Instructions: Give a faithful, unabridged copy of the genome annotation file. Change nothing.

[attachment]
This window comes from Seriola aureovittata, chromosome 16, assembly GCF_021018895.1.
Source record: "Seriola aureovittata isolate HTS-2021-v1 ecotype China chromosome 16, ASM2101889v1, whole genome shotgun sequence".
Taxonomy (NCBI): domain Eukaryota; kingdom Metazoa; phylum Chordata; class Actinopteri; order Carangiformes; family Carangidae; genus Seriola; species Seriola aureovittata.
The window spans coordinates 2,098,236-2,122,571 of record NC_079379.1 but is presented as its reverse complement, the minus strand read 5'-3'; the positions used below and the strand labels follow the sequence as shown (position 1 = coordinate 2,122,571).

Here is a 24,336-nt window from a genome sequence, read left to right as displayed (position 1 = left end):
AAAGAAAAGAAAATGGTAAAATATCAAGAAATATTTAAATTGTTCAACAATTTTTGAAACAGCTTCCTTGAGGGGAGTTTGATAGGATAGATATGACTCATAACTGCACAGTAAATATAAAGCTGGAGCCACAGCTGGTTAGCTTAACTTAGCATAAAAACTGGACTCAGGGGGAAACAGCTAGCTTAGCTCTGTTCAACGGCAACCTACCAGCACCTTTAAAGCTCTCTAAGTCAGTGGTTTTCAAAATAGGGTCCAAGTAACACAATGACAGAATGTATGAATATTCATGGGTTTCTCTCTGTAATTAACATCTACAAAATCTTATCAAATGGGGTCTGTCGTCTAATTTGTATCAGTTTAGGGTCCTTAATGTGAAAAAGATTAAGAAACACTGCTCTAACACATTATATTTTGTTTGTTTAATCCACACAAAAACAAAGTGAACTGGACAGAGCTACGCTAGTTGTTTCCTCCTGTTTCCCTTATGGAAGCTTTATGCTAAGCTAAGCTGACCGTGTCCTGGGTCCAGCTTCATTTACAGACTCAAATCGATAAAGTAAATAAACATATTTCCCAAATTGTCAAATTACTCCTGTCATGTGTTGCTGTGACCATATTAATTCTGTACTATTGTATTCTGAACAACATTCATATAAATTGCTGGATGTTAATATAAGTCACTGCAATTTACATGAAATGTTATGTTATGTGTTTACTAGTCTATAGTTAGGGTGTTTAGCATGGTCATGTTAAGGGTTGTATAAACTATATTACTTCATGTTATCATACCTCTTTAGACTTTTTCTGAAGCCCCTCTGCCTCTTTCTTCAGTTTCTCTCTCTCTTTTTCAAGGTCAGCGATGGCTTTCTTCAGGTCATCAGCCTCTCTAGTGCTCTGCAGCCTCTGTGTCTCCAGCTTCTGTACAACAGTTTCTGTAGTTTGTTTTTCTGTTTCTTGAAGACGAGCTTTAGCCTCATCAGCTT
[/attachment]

This window comes from Seriola aureovittata, chromosome 16, assembly GCF_021018895.1.
Source record: "Seriola aureovittata isolate HTS-2021-v1 ecotype China chromosome 16, ASM2101889v1, whole genome shotgun sequence".
Taxonomy (NCBI): domain Eukaryota; kingdom Metazoa; phylum Chordata; class Actinopteri; order Carangiformes; family Carangidae; genus Seriola; species Seriola aureovittata.
The window spans coordinates 2,098,236-2,122,571 of record NC_079379.1 but is presented as its reverse complement, the minus strand read 5'-3'; the positions used below and the strand labels follow the sequence as shown (position 1 = coordinate 2,122,571).

Here is a 24,336-nt window from a genome sequence, read left to right as displayed (position 1 = left end):
AAAGAAAAGAAAATGGTAAAATATCAAGAAATATTTAAATTGTTCAACAATTTTTGAAACAGCTTCCTTGAGGGGAGTTTGATAGGATAGATATGACTCATAACTGCACAGTAAATATAAAGCTGGAGCCACAGCTGGTTAGCTTAACTTAGCATAAAAACTGGACTCAGGGGGAAACAGCTAGCTTAGCTCTGTTCAACGGCAACCTACCAGCACCTTTAAAGCTCTCTAAGTCAGTGGTTTTCAAAATAGGGTCCAAGTAACACAATGACAGAATGTATGAATATTCATGGGTTTCTCTCTGTAATTAACATCTACAAAATCTTATCAAATGGGGTCTGTCGTCTAATTTGTATCAGTTTAGGGTCCTTAATGTGAAAAAGATTAAGAAACACTGCTCTAACACATTATATTTTGTTTGTTTAATCCACACAAAAACAAAGTGAACTGGACAGAGCTACGCTAGTTGTTTCCTCCTGTTTCCCTTATGGAAGCTTTATGCTAAGCTAAGCTGACCGTGTCCTGGGTCCAGCTTCATTTACAGACTCAAATCGATAAAGTAAATAAACATATTTCCCAAATTGTCAAATTACTCCTGTCATGTGTTGCTGTGACCATATTAATTCTGTACTATTGTATTCTGAACAACATTCATATAAATTGCTGGATGTTAATATAAGTCACTGCAATTTACATGAAATGTTATGTTATGTGTTTACTAGTCTATAGTTAGGGTGTTTAGCATGGTCATGTTAAGGGTTGTATAAACTATATTACTTCATGTTATCATACCTCTTTAGACTTTTTCTGAAGCCCCTCTGCCTCTTTCTTCAGTTTCTCTCTCTCTTTTTCAAGGTCAGCGATGGCTTTCTTCAGGTCATCAGCCTCTCTAGTGCTCTGCAGCCTCTGTGTCTCCAGCTTCTGTACAACAGTTTCTGTAGTTTGTTTTTCTGTTTCTTGAAGACGAGCTTTAGCCTCATCAGCTT